Neil Smith joins other former players in lawsuit against Chiefs
12/31/2013 5:44 PM
12/31/2013 8:28 PM
Chiefs Hall of Famer Neil Smith headlines a group of eight former Chiefs who have recently joined the workers compensation lawsuit that was filed against the team in early December.
On Dec. 3 ― just three months after the NFL agreed to settle what became known as “the Concussion Case” for $765 million ― Chris Martin and four other former Chiefs filed a lawsuit against the organization in an attempt to learn what the organization knew about concussions, and when it was known.
Since then, 17 other former Chiefs have joined in the suit. After a group of nine jumped in a week ago, Smith is now joined in an amended petition filed by Stephone Paige, Jayice Pearson, Trent Bryant, Charles Mincy, Darrel Colbert, Paul Palmer and Douglas Terry.
The 22 former players are seeking undisclosed financial damages in a petition says that each player suffered “multiple concussive and subconcussive blows to the head which caused or contributed to cause a constellation of neurologic/brain harms, including post-concussion syndrome and traumatic brain injuries, such as Chronic Traumatic Encephalopathy.”
The petition also says that the Chiefs' “wrongful conduct” directly caused or contributed to this, and the petition also cites the team’s AstroTurf surface as an additional reason for their injuries.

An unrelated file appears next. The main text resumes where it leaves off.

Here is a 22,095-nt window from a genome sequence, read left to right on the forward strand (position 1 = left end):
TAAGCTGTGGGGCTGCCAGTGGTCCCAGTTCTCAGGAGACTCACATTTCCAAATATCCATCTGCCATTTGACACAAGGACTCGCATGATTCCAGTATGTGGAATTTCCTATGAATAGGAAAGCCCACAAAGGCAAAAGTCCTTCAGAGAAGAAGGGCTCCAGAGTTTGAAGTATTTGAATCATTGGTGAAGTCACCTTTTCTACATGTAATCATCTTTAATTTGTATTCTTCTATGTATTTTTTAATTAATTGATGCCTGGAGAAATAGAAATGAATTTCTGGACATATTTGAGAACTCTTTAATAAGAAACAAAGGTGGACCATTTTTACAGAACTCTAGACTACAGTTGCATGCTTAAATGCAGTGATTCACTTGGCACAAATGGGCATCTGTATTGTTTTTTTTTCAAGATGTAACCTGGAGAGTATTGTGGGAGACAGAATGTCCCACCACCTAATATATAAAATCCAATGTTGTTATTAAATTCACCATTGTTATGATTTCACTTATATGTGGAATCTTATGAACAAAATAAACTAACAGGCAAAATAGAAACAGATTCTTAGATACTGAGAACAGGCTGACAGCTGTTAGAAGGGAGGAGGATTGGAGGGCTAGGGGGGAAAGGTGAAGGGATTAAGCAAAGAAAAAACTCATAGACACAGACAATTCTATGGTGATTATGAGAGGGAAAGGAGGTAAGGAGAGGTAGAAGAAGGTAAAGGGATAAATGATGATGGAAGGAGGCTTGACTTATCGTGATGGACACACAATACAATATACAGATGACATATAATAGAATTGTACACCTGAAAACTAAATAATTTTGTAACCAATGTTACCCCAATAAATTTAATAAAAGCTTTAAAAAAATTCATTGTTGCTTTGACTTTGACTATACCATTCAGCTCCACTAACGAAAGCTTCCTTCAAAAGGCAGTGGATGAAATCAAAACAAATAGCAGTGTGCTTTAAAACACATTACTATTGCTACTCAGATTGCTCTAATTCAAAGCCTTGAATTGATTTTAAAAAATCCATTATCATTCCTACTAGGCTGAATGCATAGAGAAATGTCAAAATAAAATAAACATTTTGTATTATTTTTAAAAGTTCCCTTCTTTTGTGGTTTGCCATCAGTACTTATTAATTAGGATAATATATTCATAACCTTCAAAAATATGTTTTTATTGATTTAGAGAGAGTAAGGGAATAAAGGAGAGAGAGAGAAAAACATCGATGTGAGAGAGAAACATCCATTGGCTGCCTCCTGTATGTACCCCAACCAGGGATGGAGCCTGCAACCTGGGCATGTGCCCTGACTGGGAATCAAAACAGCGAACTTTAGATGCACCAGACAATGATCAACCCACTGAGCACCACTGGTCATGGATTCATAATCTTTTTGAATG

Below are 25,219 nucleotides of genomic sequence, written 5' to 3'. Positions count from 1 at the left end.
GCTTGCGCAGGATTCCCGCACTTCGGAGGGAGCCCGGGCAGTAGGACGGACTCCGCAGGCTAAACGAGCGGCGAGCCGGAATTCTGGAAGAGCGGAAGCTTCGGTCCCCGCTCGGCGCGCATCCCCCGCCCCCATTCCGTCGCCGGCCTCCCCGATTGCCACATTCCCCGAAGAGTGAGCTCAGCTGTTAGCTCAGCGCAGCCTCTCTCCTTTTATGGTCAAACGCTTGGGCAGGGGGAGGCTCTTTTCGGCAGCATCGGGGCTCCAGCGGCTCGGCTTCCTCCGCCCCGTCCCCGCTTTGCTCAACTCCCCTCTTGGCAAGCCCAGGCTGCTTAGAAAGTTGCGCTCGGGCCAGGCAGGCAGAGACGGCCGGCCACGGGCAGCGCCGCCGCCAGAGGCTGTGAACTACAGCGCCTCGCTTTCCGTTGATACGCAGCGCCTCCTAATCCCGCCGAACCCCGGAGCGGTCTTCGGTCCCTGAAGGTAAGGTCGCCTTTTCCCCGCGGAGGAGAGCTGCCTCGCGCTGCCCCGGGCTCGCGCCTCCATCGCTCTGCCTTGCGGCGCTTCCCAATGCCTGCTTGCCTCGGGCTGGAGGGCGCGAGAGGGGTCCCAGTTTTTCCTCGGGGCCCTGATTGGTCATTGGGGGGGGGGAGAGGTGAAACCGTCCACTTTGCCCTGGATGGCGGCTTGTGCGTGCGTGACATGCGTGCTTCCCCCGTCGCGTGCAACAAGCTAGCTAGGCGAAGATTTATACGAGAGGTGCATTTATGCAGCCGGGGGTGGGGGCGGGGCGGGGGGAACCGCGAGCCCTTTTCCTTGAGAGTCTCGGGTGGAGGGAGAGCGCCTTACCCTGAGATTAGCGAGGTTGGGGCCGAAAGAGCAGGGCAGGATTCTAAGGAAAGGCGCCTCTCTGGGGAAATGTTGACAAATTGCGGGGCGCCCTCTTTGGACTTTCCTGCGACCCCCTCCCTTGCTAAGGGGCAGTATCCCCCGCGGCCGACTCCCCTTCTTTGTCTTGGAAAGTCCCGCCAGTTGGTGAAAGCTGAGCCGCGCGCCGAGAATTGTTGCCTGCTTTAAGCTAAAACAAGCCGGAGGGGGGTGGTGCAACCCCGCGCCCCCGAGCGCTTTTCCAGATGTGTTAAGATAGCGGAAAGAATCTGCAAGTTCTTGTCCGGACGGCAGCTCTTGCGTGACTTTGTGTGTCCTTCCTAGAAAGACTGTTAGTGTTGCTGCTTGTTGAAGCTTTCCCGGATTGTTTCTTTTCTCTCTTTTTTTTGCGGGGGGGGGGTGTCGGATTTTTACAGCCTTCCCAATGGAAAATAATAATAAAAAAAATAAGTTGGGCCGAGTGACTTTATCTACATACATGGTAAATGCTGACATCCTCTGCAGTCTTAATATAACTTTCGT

The plaintiffs all played during years ― between 1987 and 1993 ― when there was no collective bargaining agreement in the NFL. For this reason, the players can sue an individual team rather than the league. And in 2005, an amendment to the workers’ compensation statute in Missouri allowed employees to sue employers in civil court if the employees declined workers’ compensation.
The window allowing such suits to be filed expires at the end of this month.
Smith, a five-time Pro Bowl selection for the Chiefs, recorded the second-most sacks in team history (86 1/2) during his nine-year stint in Kansas City, second only to longtime teammate Derrick Thomas, who recorded 126 1/2.
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